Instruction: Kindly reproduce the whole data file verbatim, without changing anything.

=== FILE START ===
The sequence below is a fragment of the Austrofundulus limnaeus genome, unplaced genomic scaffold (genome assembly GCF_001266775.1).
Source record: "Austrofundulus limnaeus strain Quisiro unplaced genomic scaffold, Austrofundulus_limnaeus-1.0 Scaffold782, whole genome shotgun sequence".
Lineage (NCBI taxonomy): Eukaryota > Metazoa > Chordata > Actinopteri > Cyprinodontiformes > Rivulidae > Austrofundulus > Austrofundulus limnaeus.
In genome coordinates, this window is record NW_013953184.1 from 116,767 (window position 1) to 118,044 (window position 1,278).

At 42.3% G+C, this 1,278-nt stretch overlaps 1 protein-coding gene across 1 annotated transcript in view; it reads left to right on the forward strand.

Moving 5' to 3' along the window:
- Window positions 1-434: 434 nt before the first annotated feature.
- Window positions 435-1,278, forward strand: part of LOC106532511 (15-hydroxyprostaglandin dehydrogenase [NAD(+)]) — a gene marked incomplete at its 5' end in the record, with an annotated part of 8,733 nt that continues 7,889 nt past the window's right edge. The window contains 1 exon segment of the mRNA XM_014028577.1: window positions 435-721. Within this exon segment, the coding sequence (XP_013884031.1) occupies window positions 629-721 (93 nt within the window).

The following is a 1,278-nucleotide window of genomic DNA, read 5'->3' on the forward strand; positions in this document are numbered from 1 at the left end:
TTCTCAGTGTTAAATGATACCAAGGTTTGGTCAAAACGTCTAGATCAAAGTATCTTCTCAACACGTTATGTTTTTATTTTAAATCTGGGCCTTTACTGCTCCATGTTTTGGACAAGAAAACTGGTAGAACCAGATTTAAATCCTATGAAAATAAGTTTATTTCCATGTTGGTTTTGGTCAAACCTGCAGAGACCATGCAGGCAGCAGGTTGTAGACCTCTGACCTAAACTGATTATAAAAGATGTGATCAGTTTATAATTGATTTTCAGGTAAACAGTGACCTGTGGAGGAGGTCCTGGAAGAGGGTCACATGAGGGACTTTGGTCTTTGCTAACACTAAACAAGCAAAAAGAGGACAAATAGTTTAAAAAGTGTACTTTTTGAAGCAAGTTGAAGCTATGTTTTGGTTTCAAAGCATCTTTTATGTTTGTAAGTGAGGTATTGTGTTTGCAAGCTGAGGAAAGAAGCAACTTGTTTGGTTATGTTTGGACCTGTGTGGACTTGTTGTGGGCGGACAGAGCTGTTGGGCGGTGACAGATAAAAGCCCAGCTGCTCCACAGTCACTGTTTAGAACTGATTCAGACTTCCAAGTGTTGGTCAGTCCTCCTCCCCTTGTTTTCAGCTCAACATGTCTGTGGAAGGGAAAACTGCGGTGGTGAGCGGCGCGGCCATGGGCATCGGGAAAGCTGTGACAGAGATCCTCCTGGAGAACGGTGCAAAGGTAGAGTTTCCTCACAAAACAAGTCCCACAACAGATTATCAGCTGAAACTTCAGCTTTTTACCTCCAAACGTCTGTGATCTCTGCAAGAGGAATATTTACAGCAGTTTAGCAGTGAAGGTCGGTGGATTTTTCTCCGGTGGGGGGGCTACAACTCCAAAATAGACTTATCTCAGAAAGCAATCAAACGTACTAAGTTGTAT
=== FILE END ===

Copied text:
The sequence below is a fragment of the Austrofundulus limnaeus genome, unplaced genomic scaffold (genome assembly GCF_001266775.1).
Source record: "Austrofundulus limnaeus strain Quisiro unplaced genomic scaffold, Austrofundulus_limnaeus-1.0 Scaffold782, whole genome shotgun sequence".
Lineage (NCBI taxonomy): Eukaryota > Metazoa > Chordata > Actinopteri > Cyprinodontiformes > Rivulidae > Austrofundulus > Austrofundulus limnaeus.
In genome coordinates, this window is record NW_013953184.1 from 116,767 (window position 1) to 118,044 (window position 1,278).

At 42.3% G+C, this 1,278-nt stretch overlaps 1 protein-coding gene across 1 annotated transcript in view; it reads left to right on the forward strand.

Moving 5' to 3' along the window:
- Window positions 1-434: 434 nt before the first annotated feature.
- Window positions 435-1,278, forward strand: part of LOC106532511 (15-hydroxyprostaglandin dehydrogenase [NAD(+)]) — a gene marked incomplete at its 5' end in the record, with an annotated part of 8,733 nt that continues 7,889 nt past the window's right edge. The window contains 1 exon segment of the mRNA XM_014028577.1: window positions 435-721. Within this exon segment, the coding sequence (XP_013884031.1) occupies window positions 629-721 (93 nt within the window).

The following is a 1,278-nucleotide window of genomic DNA, read 5'->3' on the forward strand; positions in this document are numbered from 1 at the left end:
TTCTCAGTGTTAAATGATACCAAGGTTTGGTCAAAACGTCTAGATCAAAGTATCTTCTCAACACGTTATGTTTTTATTTTAAATCTGGGCCTTTACTGCTCCATGTTTTGGACAAGAAAACTGGTAGAACCAGATTTAAATCCTATGAAAATAAGTTTATTTCCATGTTGGTTTTGGTCAAACCTGCAGAGACCATGCAGGCAGCAGGTTGTAGACCTCTGACCTAAACTGATTATAAAAGATGTGATCAGTTTATAATTGATTTTCAGGTAAACAGTGACCTGTGGAGGAGGTCCTGGAAGAGGGTCACATGAGGGACTTTGGTCTTTGCTAACACTAAACAAGCAAAAAGAGGACAAATAGTTTAAAAAGTGTACTTTTTGAAGCAAGTTGAAGCTATGTTTTGGTTTCAAAGCATCTTTTATGTTTGTAAGTGAGGTATTGTGTTTGCAAGCTGAGGAAAGAAGCAACTTGTTTGGTTATGTTTGGACCTGTGTGGACTTGTTGTGGGCGGACAGAGCTGTTGGGCGGTGACAGATAAAAGCCCAGCTGCTCCACAGTCACTGTTTAGAACTGATTCAGACTTCCAAGTGTTGGTCAGTCCTCCTCCCCTTGTTTTCAGCTCAACATGTCTGTGGAAGGGAAAACTGCGGTGGTGAGCGGCGCGGCCATGGGCATCGGGAAAGCTGTGACAGAGATCCTCCTGGAGAACGGTGCAAAGGTAGAGTTTCCTCACAAAACAAGTCCCACAACAGATTATCAGCTGAAACTTCAGCTTTTTACCTCCAAACGTCTGTGATCTCTGCAAGAGGAATATTTACAGCAGTTTAGCAGTGAAGGTCGGTGGATTTTTCTCCGGTGGGGGGGCTACAACTCCAAAATAGACTTATCTCAGAAAGCAATCAAACGTACTAAGTTGTAT